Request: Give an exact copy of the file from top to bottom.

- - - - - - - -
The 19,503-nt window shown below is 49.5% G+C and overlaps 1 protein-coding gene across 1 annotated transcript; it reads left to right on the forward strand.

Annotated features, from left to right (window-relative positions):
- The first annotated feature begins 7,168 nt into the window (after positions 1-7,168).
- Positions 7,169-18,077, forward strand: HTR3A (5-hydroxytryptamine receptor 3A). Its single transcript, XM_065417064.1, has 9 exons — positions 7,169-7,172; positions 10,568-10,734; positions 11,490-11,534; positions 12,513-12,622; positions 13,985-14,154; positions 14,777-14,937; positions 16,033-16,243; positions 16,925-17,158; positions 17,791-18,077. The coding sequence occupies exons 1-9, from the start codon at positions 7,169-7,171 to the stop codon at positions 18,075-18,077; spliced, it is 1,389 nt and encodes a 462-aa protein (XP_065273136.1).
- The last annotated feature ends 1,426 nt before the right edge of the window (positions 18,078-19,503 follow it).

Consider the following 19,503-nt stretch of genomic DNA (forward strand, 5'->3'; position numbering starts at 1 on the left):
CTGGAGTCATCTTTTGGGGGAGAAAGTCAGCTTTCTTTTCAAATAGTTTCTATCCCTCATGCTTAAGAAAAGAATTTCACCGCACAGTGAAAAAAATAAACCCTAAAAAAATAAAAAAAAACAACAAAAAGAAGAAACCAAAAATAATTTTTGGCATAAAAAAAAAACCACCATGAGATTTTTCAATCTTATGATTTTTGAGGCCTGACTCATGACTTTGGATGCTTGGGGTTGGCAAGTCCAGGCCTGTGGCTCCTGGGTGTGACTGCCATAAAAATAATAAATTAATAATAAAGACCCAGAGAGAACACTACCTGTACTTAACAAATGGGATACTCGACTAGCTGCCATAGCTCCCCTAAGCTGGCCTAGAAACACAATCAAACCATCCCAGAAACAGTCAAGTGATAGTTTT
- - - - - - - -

The 19,503-nt window shown below is 49.5% G+C and overlaps 1 protein-coding gene across 1 annotated transcript; it reads left to right on the forward strand.

Annotated features, from left to right (window-relative positions):
- The first annotated feature begins 7,168 nt into the window (after positions 1-7,168).
- Positions 7,169-18,077, forward strand: HTR3A (5-hydroxytryptamine receptor 3A). Its single transcript, XM_065417064.1, has 9 exons — positions 7,169-7,172; positions 10,568-10,734; positions 11,490-11,534; positions 12,513-12,622; positions 13,985-14,154; positions 14,777-14,937; positions 16,033-16,243; positions 16,925-17,158; positions 17,791-18,077. The coding sequence occupies exons 1-9, from the start codon at positions 7,169-7,171 to the stop codon at positions 18,075-18,077; spliced, it is 1,389 nt and encodes a 462-aa protein (XP_065273136.1).
- The last annotated feature ends 1,426 nt before the right edge of the window (positions 18,078-19,503 follow it).

Consider the following 19,503-nt stretch of genomic DNA (forward strand, 5'->3'; position numbering starts at 1 on the left):
CTGGAGTCATCTTTTGGGGGAGAAAGTCAGCTTTCTTTTCAAATAGTTTCTATCCCTCATGCTTAAGAAAAGAATTTCACCGCACAGTGAAAAAAATAAACCCTAAAAAAATAAAAAAAAACAACAAAAAGAAGAAACCAAAAATAATTTTTGGCATAAAAAAAAAACCACCATGAGATTTTTCAATCTTATGATTTTTGAGGCCTGACTCATGACTTTGGATGCTTGGGGTTGGCAAGTCCAGGCCTGTGGCTCCTGGGTGTGACTGCCATAAAAATAATAAATTAATAATAAAGACCCAGAGAGAACACTACCTGTACTTAACAAATGGGATACTCGACTAGCTGCCATAGCTCCCCTAAGCTGGCCTAGAAACACAATCAAACCATCCCAGAAACAGTCAAGTGATAGTTTT